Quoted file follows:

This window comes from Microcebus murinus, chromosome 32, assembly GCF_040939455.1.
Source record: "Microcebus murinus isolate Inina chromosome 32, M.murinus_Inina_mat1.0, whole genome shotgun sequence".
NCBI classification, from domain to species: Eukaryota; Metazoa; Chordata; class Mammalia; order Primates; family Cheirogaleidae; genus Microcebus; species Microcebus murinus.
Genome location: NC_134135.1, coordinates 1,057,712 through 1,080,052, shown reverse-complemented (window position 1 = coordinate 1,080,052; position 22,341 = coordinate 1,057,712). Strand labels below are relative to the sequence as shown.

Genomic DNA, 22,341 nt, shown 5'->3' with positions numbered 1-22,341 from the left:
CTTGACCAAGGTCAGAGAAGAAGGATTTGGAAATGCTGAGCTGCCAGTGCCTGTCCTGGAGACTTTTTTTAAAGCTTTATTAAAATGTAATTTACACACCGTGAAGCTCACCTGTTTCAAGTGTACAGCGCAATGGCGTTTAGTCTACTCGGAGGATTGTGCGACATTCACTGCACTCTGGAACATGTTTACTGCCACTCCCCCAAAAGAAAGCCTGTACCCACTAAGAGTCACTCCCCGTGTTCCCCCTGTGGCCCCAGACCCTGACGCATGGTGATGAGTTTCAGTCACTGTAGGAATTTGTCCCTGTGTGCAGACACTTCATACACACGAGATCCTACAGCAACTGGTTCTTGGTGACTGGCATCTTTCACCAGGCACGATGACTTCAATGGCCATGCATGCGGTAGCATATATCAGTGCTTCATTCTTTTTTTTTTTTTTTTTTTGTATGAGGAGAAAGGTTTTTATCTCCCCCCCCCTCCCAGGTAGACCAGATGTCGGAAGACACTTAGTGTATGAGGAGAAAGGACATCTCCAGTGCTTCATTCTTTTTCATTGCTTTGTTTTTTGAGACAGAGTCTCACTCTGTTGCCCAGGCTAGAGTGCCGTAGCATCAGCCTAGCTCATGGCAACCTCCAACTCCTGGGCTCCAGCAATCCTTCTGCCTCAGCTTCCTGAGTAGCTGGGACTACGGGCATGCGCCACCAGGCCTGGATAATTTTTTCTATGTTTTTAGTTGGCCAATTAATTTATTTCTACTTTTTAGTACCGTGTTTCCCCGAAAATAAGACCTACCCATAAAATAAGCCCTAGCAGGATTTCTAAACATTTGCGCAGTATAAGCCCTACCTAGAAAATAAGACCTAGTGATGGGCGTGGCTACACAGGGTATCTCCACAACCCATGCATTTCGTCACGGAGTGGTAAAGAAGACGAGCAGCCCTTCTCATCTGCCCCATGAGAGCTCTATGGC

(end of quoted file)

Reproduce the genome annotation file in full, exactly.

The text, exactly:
This window comes from Microcebus murinus, chromosome 32, assembly GCF_040939455.1.
Source record: "Microcebus murinus isolate Inina chromosome 32, M.murinus_Inina_mat1.0, whole genome shotgun sequence".
NCBI classification, from domain to species: Eukaryota; Metazoa; Chordata; class Mammalia; order Primates; family Cheirogaleidae; genus Microcebus; species Microcebus murinus.
Genome location: NC_134135.1, coordinates 1,057,712 through 1,080,052, shown reverse-complemented (window position 1 = coordinate 1,080,052; position 22,341 = coordinate 1,057,712). Strand labels below are relative to the sequence as shown.

Genomic DNA, 22,341 nt, shown 5'->3' with positions numbered 1-22,341 from the left:
CTTGACCAAGGTCAGAGAAGAAGGATTTGGAAATGCTGAGCTGCCAGTGCCTGTCCTGGAGACTTTTTTTAAAGCTTTATTAAAATGTAATTTACACACCGTGAAGCTCACCTGTTTCAAGTGTACAGCGCAATGGCGTTTAGTCTACTCGGAGGATTGTGCGACATTCACTGCACTCTGGAACATGTTTACTGCCACTCCCCCAAAAGAAAGCCTGTACCCACTAAGAGTCACTCCCCGTGTTCCCCCTGTGGCCCCAGACCCTGACGCATGGTGATGAGTTTCAGTCACTGTAGGAATTTGTCCCTGTGTGCAGACACTTCATACACACGAGATCCTACAGCAACTGGTTCTTGGTGACTGGCATCTTTCACCAGGCACGATGACTTCAATGGCCATGCATGCGGTAGCATATATCAGTGCTTCATTCTTTTTTTTTTTTTTTTTTTGTATGAGGAGAAAGGTTTTTATCTCCCCCCCCCTCCCAGGTAGACCAGATGTCGGAAGACACTTAGTGTATGAGGAGAAAGGACATCTCCAGTGCTTCATTCTTTTTCATTGCTTTGTTTTTTGAGACAGAGTCTCACTCTGTTGCCCAGGCTAGAGTGCCGTAGCATCAGCCTAGCTCATGGCAACCTCCAACTCCTGGGCTCCAGCAATCCTTCTGCCTCAGCTTCCTGAGTAGCTGGGACTACGGGCATGCGCCACCAGGCCTGGATAATTTTTTCTATGTTTTTAGTTGGCCAATTAATTTATTTCTACTTTTTAGTACCGTGTTTCCCCGAAAATAAGACCTACCCATAAAATAAGCCCTAGCAGGATTTCTAAACATTTGCGCAGTATAAGCCCTACCTAGAAAATAAGACCTAGTGATGGGCGTGGCTACACAGGGTATCTCCACAACCCATGCATTTCGTCACGGAGTGGTAAAGAAGACGAGCAGCCCTTCTCATCTGCCCCATGAGAGCTCTATGGC